Computer Science Education Week Recap

Computer Science Education Week in December is an effort to inspire students to take an interest in computer science. This blog is a recap of all Keep Indiana Learning offered during the week.  Don’t worry if you missed it!  It’s never too late to expose students to new opportunities!

Computer Science week is in December to  honor Grace Hopper, a legendary computer scientist, during her birthday week. Grace invented the first compiler, a device that translated written instructions into code which was then read by a computer. She truly was a pioneer in programming and computer science.

During this week, students may be exposed to activities and events that will capture their interest. Even if a computer science course is offered all year long, taking the time to recognize Computer Science Education Week allows students to see the importance of what they are learning and how it fits into the bigger picture of computer science. Even just by dedicating one hour during this week (or any week!), educators can inspire students. Since 2009, the “Hour of Code” has become a global initiative, and has reached tens of millions of students in over 180 countries. To learn more about Hour of Code, visit

Image created by Jo Cox

“Throughout the computer science curriculum, students should be exposed to many different resources to have the richness of a variety of experiences.”

Throughout the computer science curriculum, students should be exposed to many different resources to have the richness of a variety of experiences. Not all computer science activities are online activities, especially for younger students. Some activities are “unplugged,” and involve hands-on manipulatives or pencil and paper. Unplugged activities are useful when demonstrating abstract concepts to students.

Just as in other areas of the curriculum, there are many literacy connections about computer science and computer scientists. Reading within the computer science classroom and about the concepts is one way to strengthen understanding.

CS Connections to Literacy Infographic.

Literacy isn’t the only curricular connection to computer science. STEAM lends itself to curricular connections with computer science as well. Pixel Art activities can be used with students of all ages, and the difficulty level can be adjusted to meet student abilities. Turtle Line Art is another project that incorporates art with computer science. Incorporating art and computer sciences provides another opportunity for students to learn computer science skills. It also reinforces problem solving and critical thinking which is at the core of what we want all students to learn.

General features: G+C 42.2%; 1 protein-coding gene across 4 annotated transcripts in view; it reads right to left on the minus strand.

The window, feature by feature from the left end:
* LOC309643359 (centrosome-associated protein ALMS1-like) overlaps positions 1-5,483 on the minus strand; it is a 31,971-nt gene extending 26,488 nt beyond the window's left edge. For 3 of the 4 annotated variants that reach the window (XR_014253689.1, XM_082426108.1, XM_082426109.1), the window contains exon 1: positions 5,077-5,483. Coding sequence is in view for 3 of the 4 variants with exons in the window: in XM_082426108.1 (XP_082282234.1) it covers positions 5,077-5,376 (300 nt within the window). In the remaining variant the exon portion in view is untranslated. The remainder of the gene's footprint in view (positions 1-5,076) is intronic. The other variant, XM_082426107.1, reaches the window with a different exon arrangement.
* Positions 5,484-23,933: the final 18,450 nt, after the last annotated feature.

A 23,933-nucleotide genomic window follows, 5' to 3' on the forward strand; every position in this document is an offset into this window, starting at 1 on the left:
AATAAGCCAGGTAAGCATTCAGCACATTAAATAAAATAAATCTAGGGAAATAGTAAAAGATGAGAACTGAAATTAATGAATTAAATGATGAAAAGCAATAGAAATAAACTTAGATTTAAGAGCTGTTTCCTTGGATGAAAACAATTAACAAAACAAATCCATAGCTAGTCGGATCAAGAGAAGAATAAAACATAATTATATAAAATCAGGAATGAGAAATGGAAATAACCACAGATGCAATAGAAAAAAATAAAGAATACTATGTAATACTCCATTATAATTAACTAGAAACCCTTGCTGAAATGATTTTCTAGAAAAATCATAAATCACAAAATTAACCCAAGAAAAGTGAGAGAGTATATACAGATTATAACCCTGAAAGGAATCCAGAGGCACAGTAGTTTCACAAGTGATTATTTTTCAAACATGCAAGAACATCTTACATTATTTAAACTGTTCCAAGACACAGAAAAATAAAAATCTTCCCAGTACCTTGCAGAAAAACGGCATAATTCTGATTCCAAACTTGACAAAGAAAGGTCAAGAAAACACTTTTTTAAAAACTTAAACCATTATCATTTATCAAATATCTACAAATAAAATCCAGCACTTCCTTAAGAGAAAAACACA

“A main component of computer science class is learning how to problem solve and use critical thinking skills, with or without a device.”

All students will not have careers or go on to further studies in computer science. Why is it important for all students to be exposed to this area of the curriculum? Computer Science is much more than knowing how to use a computer. A main component of computer science class is learning how to problem solve and use critical thinking skills, with or without a device. The activities that students encounter within computer science class, such as coding or programming robots, allow students to practice solving problems. They will begin by identifying the challenge, then attempting to solve the problem by using what they have learned to create strategies and solutions. Solving the problems and puzzles allow students to feel success as the curriculum is scaffolded to more complex concepts and understandings. The underlying need to be able to persevere through difficult challenges remains the same, no matter the age of the student. The ability to problem solve and think critically will help students regardless of their future classes and choice of careers.

As technology advances, the lessons provided to students change as well. Indiana University Jacobs Educators developed lessons on the topic of Artificial Intelligence. These lessons have been created as hyperdocs and pathways for students to complete. Topics such as Artificial Intelligence are current events and would spark student interest.

Indiana University Jacobs Educator CS Lesson Website

Resources Provided by Laura Christie

The lessons in computer science classes are constantly evolving. As educators, we are lucky to have so many resources available to us. Technology is advancing so quickly  we would never be able to keep up. It’s important to use the available resources   so  our students have the opportunities to learn to be critical thinkers and problem solvers. It is exciting to think about what technology our students will be using in the future.


  • Melissa Walley is the Educational Technology Specialist for Hanover Community School Corporation, located in Cedar Lake, Indiana. She has over twenty years of experience in education, with this being the fourth year in educational technology. Melissa has teaching experience in kindergarten through third grade and also has experience as an elementary school principal. In her current role with Hanover Community Schools, she is in charge of the elementary computer science curriculum and programming for the district, as well as K-8 instructional technology coaching. She has worked on the implementation of technology integration through Google Classroom and Schoology. Melissa is a Board Member for Hoosier Educational Computer Coordinators (HECC) and is a member of Indiana Connected Educators and ISTE. Her goal is to support educators and help them step out of their comfort zones.

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